Maybe tap different people each time, but find people who don't just tell you it looks great. Maybe it does look great, but if you're constantly getting "It looks great" from the same person, find somebody else, because what you need to know is where it doesn't look great and where it does look great so you can do more of it. So what we like to think about is, what are the problems that I can solve, but also what's working and understanding what's working is the only way you understand what to do more of. So you have to ask both things. What's working? What isn't?
That iteration cycle, it's just agile. It's just really just an agile approach, which is just rapid iteration. That is something that people are genuinely uncomfortable with because they want to do really good work, and the fear of looking silly or looking like you don't know is a great, great fear. Shame is a very, very powerful motivator, and to feel shame that I'm supposed to be creating the training on this and I don't know exactly how it's supposed to look is something that robs a lot of value from the learner if we don't get past it. Because you shouldn't feel ashamed that you don't know exactly how it's supposed to look. You should feel, this is a co-creation.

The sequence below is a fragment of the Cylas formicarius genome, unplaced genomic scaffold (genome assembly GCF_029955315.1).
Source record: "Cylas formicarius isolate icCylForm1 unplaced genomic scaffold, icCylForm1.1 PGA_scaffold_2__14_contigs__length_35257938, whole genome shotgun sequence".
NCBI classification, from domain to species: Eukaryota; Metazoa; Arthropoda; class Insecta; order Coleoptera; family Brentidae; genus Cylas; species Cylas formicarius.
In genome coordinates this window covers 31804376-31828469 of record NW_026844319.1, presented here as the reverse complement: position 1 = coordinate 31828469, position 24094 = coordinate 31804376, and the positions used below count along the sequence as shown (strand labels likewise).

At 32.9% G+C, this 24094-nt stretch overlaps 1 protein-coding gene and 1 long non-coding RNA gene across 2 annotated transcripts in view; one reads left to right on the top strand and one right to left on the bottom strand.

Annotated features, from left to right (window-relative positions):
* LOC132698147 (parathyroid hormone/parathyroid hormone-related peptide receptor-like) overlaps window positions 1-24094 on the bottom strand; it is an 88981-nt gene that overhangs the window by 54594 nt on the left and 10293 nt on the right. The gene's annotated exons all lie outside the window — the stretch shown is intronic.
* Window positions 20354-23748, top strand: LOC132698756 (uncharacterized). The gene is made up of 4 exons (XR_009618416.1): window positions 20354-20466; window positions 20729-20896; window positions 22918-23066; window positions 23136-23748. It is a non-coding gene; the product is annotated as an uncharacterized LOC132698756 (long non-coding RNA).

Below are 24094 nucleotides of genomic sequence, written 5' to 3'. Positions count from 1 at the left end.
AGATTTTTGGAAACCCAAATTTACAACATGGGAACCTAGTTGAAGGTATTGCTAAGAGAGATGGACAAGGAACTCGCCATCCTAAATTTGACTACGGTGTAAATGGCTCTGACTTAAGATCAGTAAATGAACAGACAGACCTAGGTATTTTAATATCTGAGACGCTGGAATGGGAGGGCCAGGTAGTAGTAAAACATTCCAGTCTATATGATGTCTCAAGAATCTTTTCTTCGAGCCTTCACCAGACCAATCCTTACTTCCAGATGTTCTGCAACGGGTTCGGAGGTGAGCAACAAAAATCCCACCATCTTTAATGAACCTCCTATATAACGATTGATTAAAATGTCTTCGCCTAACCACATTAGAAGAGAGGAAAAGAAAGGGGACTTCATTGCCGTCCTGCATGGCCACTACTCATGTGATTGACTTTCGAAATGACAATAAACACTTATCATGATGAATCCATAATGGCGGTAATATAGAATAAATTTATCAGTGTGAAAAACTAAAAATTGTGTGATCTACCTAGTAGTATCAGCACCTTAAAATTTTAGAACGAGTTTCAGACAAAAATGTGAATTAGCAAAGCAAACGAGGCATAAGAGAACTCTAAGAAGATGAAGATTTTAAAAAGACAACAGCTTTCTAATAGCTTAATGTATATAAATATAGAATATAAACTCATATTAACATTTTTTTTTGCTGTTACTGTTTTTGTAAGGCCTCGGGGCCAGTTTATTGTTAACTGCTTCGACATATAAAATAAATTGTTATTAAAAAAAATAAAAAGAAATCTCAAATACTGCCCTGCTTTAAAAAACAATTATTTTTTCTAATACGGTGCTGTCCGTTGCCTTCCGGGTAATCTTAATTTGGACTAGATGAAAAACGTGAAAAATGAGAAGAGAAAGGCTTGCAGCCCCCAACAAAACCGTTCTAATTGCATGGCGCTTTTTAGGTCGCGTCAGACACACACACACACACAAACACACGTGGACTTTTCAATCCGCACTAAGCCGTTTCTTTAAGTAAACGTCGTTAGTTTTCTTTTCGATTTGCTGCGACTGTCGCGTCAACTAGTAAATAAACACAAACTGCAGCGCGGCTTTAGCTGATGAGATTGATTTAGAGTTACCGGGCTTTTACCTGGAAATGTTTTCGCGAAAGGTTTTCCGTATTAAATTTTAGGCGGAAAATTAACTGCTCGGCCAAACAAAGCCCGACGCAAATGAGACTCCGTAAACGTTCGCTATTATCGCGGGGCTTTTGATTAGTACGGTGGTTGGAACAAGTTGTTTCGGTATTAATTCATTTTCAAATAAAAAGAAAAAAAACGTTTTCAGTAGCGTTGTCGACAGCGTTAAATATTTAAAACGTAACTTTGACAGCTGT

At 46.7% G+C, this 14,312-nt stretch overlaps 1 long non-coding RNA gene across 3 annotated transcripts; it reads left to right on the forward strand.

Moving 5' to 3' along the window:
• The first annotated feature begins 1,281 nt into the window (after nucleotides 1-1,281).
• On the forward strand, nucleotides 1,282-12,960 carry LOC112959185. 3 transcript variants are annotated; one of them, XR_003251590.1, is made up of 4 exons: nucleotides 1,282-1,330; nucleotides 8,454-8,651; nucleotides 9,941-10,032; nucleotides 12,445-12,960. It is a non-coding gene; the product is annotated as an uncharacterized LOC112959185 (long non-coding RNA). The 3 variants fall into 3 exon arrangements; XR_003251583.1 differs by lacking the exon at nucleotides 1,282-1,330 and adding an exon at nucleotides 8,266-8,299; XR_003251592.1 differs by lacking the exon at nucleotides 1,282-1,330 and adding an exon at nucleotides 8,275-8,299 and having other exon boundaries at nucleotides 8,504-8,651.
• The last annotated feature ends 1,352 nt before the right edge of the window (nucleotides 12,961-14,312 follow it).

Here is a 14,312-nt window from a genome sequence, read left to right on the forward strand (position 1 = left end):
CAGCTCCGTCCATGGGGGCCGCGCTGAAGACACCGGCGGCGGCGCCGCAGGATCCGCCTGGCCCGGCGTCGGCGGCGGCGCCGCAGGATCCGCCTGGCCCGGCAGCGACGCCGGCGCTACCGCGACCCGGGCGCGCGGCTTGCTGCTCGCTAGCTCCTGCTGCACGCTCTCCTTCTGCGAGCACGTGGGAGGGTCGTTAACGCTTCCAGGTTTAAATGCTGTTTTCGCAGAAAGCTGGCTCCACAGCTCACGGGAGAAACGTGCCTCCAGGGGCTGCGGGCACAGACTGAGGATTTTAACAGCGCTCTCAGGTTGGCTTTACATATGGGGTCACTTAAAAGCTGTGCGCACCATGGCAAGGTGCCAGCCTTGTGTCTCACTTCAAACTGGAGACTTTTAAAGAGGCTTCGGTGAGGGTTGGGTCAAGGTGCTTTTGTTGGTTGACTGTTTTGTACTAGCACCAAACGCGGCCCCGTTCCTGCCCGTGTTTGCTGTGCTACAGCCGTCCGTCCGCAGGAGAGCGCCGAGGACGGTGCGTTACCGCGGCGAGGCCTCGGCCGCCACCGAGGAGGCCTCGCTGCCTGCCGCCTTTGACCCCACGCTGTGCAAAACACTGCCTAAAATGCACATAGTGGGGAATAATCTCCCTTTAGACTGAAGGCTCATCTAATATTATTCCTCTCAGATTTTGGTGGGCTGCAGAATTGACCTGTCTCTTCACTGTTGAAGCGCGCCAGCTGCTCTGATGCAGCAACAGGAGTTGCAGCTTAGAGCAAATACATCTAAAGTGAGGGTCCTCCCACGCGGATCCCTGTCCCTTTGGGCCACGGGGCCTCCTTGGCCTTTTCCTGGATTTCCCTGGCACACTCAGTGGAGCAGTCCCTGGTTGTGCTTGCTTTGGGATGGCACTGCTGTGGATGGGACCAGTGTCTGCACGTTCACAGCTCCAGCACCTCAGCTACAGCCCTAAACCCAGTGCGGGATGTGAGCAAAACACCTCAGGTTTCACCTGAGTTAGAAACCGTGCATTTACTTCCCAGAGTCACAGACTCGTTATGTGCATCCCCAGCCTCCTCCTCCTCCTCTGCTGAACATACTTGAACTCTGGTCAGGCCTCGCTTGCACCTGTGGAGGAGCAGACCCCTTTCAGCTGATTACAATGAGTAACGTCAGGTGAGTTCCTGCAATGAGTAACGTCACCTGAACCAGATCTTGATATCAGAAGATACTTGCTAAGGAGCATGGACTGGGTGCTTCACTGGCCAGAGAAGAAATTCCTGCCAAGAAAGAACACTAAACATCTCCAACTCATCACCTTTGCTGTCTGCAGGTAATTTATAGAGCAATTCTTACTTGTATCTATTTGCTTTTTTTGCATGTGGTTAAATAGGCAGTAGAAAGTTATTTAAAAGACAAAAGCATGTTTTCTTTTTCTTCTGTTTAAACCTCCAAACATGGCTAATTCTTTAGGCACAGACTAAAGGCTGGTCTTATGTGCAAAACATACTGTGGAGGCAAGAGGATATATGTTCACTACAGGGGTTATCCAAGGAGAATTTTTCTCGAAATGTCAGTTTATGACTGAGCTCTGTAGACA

You might be the owner of it, but you need to know what the team needs in order to truly deliver on that. So don't stay in a vacuum. Get out of the vacuum and keep getting out of the vacuum. In a vacuum, you have one person's brain to do the job, and we don't see ourselves very well. We don't see reality very well. We need other people to reality test, so get out of the vacuum. Then the practice part is the other one, so share before you're ready. The really important part of building better training programs, but also just the practice on top of the learning. A lot of what traditional training software does is it does learning and then it expects performance to come.